Writing a farm bill is definitely not a sprint, and the marathon of completing a comprehensive farm bill could continue well into this year. The Senate says it will tackle the farm bill quickly, while the House is waiting to see how budget discussions shake out this spring.
This week during a floor speech, Senate Majority Leader Harry Reid, D-Nev., notes that the Senate passed a number of bipartisan bills that the House never acted on. This year, the Senate will revisit some of the legislative priorities of the 112th Congress, including the farm bill and Hurricane Sandy disaster relief.
Reid said he hoped that the next Congress would be characterized not by divisions but by "renewed commitment to cooperation and compromise." Now the question remains whether the status quo elected government can muster enough will to come together and see cooperation and compromise?
Senate Agriculture Committee chair Debbie Stabenow, D-Mich., said Reid's action to propose a farm bill underscores his support for and commitment to enacting a five-year farm bill.
The National Milk Producers Federation (NMPF) welcomed Reid's statement, saying the move "recognizes the dairy policy reforms contained in the bill."
NMPF has championed the Dairy Security Act, a supply management and stabilization program designed to replace the current dairy safety net. NMPF said the farm bill's dairy policy "will give farmers a better safety net while reducing taxpayer costs at a time when Congress is searching for ways to trim federal spending."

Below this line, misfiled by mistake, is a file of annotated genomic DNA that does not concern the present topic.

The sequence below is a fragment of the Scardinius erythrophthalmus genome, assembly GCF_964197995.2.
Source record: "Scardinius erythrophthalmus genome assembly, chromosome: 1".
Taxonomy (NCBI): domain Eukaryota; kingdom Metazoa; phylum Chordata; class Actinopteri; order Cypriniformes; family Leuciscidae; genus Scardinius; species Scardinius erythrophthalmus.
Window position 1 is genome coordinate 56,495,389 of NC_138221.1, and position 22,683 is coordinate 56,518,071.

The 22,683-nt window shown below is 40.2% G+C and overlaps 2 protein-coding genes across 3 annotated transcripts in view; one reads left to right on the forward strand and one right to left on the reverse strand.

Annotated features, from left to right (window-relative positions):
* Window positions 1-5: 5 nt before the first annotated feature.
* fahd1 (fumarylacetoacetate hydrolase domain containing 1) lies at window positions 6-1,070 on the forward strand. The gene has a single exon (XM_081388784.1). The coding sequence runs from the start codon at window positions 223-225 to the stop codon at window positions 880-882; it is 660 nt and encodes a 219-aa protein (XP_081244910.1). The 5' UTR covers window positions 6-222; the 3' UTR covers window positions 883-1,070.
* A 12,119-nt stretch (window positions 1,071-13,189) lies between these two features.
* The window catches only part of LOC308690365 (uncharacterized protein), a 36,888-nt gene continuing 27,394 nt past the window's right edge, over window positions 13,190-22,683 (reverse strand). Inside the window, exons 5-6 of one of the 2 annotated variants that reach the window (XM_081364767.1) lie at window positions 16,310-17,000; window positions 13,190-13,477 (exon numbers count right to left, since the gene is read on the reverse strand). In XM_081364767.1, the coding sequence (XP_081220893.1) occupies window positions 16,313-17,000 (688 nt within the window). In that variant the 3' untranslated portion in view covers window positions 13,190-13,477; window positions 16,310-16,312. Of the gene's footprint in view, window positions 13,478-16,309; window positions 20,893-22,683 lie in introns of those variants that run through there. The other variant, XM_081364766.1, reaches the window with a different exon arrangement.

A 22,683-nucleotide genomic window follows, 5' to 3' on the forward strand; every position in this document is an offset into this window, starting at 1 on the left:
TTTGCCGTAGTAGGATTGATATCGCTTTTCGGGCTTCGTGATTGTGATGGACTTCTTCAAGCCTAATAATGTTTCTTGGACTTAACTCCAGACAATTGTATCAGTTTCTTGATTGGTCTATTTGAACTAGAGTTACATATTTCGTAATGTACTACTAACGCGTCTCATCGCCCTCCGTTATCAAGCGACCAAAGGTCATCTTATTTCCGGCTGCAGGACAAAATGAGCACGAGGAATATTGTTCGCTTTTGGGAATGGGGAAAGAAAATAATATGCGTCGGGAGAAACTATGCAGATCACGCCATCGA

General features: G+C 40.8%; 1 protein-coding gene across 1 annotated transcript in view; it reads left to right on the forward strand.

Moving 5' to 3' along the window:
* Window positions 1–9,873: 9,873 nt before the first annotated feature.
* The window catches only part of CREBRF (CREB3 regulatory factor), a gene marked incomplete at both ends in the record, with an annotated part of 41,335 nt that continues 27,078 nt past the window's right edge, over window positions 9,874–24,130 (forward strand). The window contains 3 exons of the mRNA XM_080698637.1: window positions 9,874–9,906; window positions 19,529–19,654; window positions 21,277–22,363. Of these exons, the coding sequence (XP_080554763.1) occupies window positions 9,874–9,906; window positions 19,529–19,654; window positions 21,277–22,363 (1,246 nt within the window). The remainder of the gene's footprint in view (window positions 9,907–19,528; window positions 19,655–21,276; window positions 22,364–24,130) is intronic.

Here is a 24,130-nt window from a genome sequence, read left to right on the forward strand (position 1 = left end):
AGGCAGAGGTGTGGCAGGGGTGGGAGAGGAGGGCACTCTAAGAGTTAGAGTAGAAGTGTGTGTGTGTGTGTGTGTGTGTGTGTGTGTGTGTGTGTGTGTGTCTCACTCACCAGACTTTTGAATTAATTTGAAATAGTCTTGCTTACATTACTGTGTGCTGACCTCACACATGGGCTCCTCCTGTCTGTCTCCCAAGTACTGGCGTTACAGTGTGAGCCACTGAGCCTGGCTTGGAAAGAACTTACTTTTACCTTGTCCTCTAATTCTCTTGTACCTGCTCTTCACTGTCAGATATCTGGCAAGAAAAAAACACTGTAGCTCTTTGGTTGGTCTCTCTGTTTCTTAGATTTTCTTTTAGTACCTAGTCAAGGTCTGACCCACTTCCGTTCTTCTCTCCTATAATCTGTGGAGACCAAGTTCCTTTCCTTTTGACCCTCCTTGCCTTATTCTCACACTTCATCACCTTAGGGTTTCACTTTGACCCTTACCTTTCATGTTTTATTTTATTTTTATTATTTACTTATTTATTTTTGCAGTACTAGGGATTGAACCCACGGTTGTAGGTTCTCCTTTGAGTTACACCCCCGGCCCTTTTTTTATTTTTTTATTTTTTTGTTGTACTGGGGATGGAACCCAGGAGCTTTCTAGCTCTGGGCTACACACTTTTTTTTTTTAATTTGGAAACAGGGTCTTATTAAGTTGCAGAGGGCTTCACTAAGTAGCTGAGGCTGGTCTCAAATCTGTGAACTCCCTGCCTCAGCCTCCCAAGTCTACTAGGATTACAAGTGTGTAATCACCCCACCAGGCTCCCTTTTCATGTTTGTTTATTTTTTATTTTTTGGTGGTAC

The Agriculture Reform, Food & Jobs Act (S. 2340) cleared the Senate on June 21, 2012. The House Agriculture Committee passed its farm bill in July, but the full House never had an opportunity to vote on the bill.
Stabenow has said she is committed to convening a committee markup in the Senate as soon as possible to produce an updated version of the farm bill, which could then be substituted for Reid's placeholder bill.
During the first business meeting of the 113th Congress on Jan. 23, House Agriculture Committee chairman Frank Lucas, R-Okla., said Congress has a "new opportunity to reauthorize a five-year, comprehensive farm bill" and pledged to work with the agriculture secretary, ranking agriculture committee member Rep. Collin Peterson, D-Minn., committee members and his House and Senate colleagues to complete the work.
"It will take all of us working together to get it done," Lucas said.
Peterson said during the meeting that he has spoken with House Speaker John Boehner, R-Ohio, and was "hopeful" for a farm bill passage and said he thinks there will be "some new strategy that will make this work." In recent weeks Peterson has criticized House Republicans for their lack of commitment to allow for an open debate on the farm bill in 2012, and wanted assurances the same wouldn't occur in 2013.
After the meeting Lucas explained that neither Peterson nor himself called for an immediate markup of the farm bill because he said it would be "foolish to start down the process when we just don't know what the obstacles are, or what the opportunities may be yet." The debt ceiling extension approved last week requires the Senate approve a budget, which should help lay the groundwork for an agreed upon amount of savings that will be required from both chambers.
Lucas added that until May it's "going to be a roller coaster ride up here on all the other spending issues and all the budget issues," but when some clarity comes, he and Peterson would "know when it's time to go."